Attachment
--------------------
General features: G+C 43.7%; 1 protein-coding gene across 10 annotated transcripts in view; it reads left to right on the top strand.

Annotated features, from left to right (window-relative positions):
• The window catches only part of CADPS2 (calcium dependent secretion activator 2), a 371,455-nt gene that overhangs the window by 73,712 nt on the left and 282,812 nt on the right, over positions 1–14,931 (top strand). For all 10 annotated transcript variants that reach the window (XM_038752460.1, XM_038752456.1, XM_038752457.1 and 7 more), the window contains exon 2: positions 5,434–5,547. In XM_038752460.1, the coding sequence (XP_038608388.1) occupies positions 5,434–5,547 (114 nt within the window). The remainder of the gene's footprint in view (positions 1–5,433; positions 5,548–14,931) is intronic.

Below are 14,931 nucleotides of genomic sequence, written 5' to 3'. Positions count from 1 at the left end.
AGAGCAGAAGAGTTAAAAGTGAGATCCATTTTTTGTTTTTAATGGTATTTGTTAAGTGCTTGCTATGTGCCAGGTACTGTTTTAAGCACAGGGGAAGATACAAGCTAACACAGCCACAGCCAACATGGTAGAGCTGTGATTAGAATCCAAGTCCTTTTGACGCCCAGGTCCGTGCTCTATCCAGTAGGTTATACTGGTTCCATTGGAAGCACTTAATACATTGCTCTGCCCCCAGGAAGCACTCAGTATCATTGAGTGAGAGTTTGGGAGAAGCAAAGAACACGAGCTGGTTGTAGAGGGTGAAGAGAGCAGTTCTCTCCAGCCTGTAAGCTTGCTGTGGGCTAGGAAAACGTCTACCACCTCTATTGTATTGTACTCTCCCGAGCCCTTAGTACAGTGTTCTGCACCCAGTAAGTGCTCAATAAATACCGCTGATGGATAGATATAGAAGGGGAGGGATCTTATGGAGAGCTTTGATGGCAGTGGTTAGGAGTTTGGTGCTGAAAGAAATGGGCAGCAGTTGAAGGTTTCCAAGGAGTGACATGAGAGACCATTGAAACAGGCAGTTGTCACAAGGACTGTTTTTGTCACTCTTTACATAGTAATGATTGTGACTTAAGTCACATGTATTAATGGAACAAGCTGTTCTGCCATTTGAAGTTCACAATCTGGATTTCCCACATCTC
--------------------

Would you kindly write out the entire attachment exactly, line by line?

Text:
General features: G+C 43.7%; 1 protein-coding gene across 10 annotated transcripts in view; it reads left to right on the top strand.

Annotated features, from left to right (window-relative positions):
• The window catches only part of CADPS2 (calcium dependent secretion activator 2), a 371,455-nt gene that overhangs the window by 73,712 nt on the left and 282,812 nt on the right, over positions 1–14,931 (top strand). For all 10 annotated transcript variants that reach the window (XM_038752460.1, XM_038752456.1, XM_038752457.1 and 7 more), the window contains exon 2: positions 5,434–5,547. In XM_038752460.1, the coding sequence (XP_038608388.1) occupies positions 5,434–5,547 (114 nt within the window). The remainder of the gene's footprint in view (positions 1–5,433; positions 5,548–14,931) is intronic.

Below are 14,931 nucleotides of genomic sequence, written 5' to 3'. Positions count from 1 at the left end.
AGAGCAGAAGAGTTAAAAGTGAGATCCATTTTTTGTTTTTAATGGTATTTGTTAAGTGCTTGCTATGTGCCAGGTACTGTTTTAAGCACAGGGGAAGATACAAGCTAACACAGCCACAGCCAACATGGTAGAGCTGTGATTAGAATCCAAGTCCTTTTGACGCCCAGGTCCGTGCTCTATCCAGTAGGTTATACTGGTTCCATTGGAAGCACTTAATACATTGCTCTGCCCCCAGGAAGCACTCAGTATCATTGAGTGAGAGTTTGGGAGAAGCAAAGAACACGAGCTGGTTGTAGAGGGTGAAGAGAGCAGTTCTCTCCAGCCTGTAAGCTTGCTGTGGGCTAGGAAAACGTCTACCACCTCTATTGTATTGTACTCTCCCGAGCCCTTAGTACAGTGTTCTGCACCCAGTAAGTGCTCAATAAATACCGCTGATGGATAGATATAGAAGGGGAGGGATCTTATGGAGAGCTTTGATGGCAGTGGTTAGGAGTTTGGTGCTGAAAGAAATGGGCAGCAGTTGAAGGTTTCCAAGGAGTGACATGAGAGACCATTGAAACAGGCAGTTGTCACAAGGACTGTTTTTGTCACTCTTTACATAGTAATGATTGTGACTTAAGTCACATGTATTAATGGAACAAGCTGTTCTGCCATTTGAAGTTCACAATCTGGATTTCCCACATCTC